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Going Soft on Skills Development

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Going Soft on Skills Development

I recently had the pleasure of attending and speaking at the 2018 Lerchendal Konferansen in Trondheim, Norway. Whilst this event...

3 Minutes Read

I recently had the pleasure of attending and speaking at the 2018 Lerchendal Konferansen in Trondheim, Norway. Whilst this event focused on research and innovation initiatives, much of the discussion centred on education as well as skills and behaviours needed to thrive in the fourth industrial revolution. As expected much of this discussion focused on Science, Technology, Engineering and Maths, or the STEM subjects. But there is a growing voice emerging that challenges that pure STEM-based learning will be sufficient moving forward. Because, while STEM qualifications will bread our new squadrons of technical wizardry, we will still be needing human-centred leaders and collaborators to build teams, manager partnerships and relate to customers. Therefore soft skills will become a core component of what organizations will look for in their present and future workforces, and this needs to be a call to action for tertiary educators to adapt to remain relevant.

This hotly debated topic elicits emotional responses from educators, business execs and students alike. In the Center for the Future of Work, this is a topic we also often discuss and with our recently published study: 21 Jobs of the Future we believe we have some sort of idea on what these soft skills will look like. In the future, it’ll be underlying skillsets and behaviours that will make an individual employable for an entire career, in combination with relevant qualifications. This will be especially true as we see roles and job functions continuously change due to the influence of artificial intelligence and other emerging technologies.

So here are three behavioural qualities that will be vital for the future:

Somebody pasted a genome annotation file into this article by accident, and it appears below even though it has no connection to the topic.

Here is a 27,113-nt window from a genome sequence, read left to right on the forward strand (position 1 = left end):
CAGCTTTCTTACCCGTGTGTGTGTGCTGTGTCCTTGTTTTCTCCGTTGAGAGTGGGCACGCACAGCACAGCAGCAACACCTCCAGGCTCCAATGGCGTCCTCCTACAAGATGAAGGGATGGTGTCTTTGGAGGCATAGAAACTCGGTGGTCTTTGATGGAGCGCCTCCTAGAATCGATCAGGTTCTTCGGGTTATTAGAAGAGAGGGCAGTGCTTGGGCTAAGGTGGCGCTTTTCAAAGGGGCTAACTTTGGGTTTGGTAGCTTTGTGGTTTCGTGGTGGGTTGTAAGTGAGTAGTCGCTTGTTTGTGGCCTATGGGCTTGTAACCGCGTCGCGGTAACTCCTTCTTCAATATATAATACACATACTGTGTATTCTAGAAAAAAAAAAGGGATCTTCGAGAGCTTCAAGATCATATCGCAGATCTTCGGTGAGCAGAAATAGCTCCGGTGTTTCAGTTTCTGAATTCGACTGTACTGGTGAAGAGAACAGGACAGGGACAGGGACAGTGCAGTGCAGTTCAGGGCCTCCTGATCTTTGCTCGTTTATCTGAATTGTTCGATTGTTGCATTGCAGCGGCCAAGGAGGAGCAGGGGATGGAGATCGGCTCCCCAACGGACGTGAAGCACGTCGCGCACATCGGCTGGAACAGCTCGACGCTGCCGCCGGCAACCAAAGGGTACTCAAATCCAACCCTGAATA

• Self-awareness of our present: The ability to appreciate, identify, and analyst current economic, socio-economic, political and technological environments will prove vital. Workers will now need to be acutely aware of these changing dynamics in order to manage lifetime learning objectives and maintain reputation and integrity in an increasingly complex world. Also as the application of technology brings us closer together, the ability to work with cross-cultural teams becomes critical.
  • Empathy: The overarching message coming out of big corporate today is that we need greater emphasis on STEM subjects to adequately prepare workers for industry 4.0. and yes, these will be vital qualifications moving forward but ultimately we are heading towards a future where our rote tasks are largely automated away and what is left is vital work between colleagues, partners and customers to create new value. This requires collaboration, and in an environment of collaboration, empathy is key.
  • Personal change accelerators: Workers flexibility in their careers will be critical. The age of the study, work-your-way-up-the-corporate-ladder and retire worker, is dying. Today, and in the future, workers will be personally responsible with curating their own careers to keep themselves relevant. Continuously focusing on personal development and cross-role opportunities will make this happen.

Of course, this is by no means an exhaustive list, but workers that embody these three behaviours will be significantly more likely to weather the digital disruption that artificial intelligence and technological innovations will bring to the job market.


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